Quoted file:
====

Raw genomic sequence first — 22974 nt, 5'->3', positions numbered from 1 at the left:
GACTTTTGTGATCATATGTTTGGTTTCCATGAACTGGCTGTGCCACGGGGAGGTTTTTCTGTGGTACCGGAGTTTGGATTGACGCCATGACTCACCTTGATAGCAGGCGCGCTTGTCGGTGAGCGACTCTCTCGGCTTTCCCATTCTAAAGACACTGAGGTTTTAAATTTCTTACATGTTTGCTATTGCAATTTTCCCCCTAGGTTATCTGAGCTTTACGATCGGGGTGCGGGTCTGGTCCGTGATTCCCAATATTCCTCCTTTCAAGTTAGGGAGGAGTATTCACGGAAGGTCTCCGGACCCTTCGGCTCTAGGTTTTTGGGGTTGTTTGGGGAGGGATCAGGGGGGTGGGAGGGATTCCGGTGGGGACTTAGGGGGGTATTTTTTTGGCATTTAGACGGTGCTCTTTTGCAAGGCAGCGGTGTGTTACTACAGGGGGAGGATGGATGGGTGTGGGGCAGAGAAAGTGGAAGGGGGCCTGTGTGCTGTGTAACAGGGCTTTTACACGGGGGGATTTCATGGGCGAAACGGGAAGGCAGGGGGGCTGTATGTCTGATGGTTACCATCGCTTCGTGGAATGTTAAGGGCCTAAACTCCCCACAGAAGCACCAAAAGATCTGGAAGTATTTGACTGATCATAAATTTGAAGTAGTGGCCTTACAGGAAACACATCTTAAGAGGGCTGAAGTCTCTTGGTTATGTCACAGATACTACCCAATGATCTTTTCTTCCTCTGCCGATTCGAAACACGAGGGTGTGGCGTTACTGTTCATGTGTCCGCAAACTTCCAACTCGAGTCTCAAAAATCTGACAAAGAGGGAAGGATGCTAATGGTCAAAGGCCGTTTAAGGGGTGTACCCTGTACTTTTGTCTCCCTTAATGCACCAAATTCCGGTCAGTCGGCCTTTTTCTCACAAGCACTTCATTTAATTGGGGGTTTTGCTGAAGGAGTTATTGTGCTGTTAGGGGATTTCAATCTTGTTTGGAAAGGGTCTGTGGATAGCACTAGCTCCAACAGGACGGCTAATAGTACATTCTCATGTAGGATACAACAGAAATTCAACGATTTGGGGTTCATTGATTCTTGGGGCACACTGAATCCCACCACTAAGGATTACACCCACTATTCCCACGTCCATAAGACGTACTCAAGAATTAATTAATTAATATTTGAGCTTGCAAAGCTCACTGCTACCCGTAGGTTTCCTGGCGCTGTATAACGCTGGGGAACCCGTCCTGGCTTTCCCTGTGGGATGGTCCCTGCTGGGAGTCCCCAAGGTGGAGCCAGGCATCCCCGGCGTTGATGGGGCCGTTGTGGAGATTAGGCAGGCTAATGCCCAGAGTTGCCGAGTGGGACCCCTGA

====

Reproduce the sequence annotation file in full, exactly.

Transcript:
Raw genomic sequence first — 22974 nt, 5'->3', positions numbered from 1 at the left:
GACTTTTGTGATCATATGTTTGGTTTCCATGAACTGGCTGTGCCACGGGGAGGTTTTTCTGTGGTACCGGAGTTTGGATTGACGCCATGACTCACCTTGATAGCAGGCGCGCTTGTCGGTGAGCGACTCTCTCGGCTTTCCCATTCTAAAGACACTGAGGTTTTAAATTTCTTACATGTTTGCTATTGCAATTTTCCCCCTAGGTTATCTGAGCTTTACGATCGGGGTGCGGGTCTGGTCCGTGATTCCCAATATTCCTCCTTTCAAGTTAGGGAGGAGTATTCACGGAAGGTCTCCGGACCCTTCGGCTCTAGGTTTTTGGGGTTGTTTGGGGAGGGATCAGGGGGGTGGGAGGGATTCCGGTGGGGACTTAGGGGGGTATTTTTTTGGCATTTAGACGGTGCTCTTTTGCAAGGCAGCGGTGTGTTACTACAGGGGGAGGATGGATGGGTGTGGGGCAGAGAAAGTGGAAGGGGGCCTGTGTGCTGTGTAACAGGGCTTTTACACGGGGGGATTTCATGGGCGAAACGGGAAGGCAGGGGGGCTGTATGTCTGATGGTTACCATCGCTTCGTGGAATGTTAAGGGCCTAAACTCCCCACAGAAGCACCAAAAGATCTGGAAGTATTTGACTGATCATAAATTTGAAGTAGTGGCCTTACAGGAAACACATCTTAAGAGGGCTGAAGTCTCTTGGTTATGTCACAGATACTACCCAATGATCTTTTCTTCCTCTGCCGATTCGAAACACGAGGGTGTGGCGTTACTGTTCATGTGTCCGCAAACTTCCAACTCGAGTCTCAAAAATCTGACAAAGAGGGAAGGATGCTAATGGTCAAAGGCCGTTTAAGGGGTGTACCCTGTACTTTTGTCTCCCTTAATGCACCAAATTCCGGTCAGTCGGCCTTTTTCTCACAAGCACTTCATTTAATTGGGGGTTTTGCTGAAGGAGTTATTGTGCTGTTAGGGGATTTCAATCTTGTTTGGAAAGGGTCTGTGGATAGCACTAGCTCCAACAGGACGGCTAATAGTACATTCTCATGTAGGATACAACAGAAATTCAACGATTTGGGGTTCATTGATTCTTGGGGCACACTGAATCCCACCACTAAGGATTACACCCACTATTCCCACGTCCATAAGACGTACTCAAGAATTAATTAATTAATATTTGAGCTTGCAAAGCTCACTGCTACCCGTAGGTTTCCTGGCGCTGTATAACGCTGGGGAACCCGTCCTGGCTTTCCCTGTGGGATGGTCCCTGCTGGGAGTCCCCAAGGTGGAGCCAGGCATCCCCGGCGTTGATGGGGCCGTTGTGGAGATTAGGCAGGCTAATGCCCAGAGTTGCCGAGTGGGACCCCTGA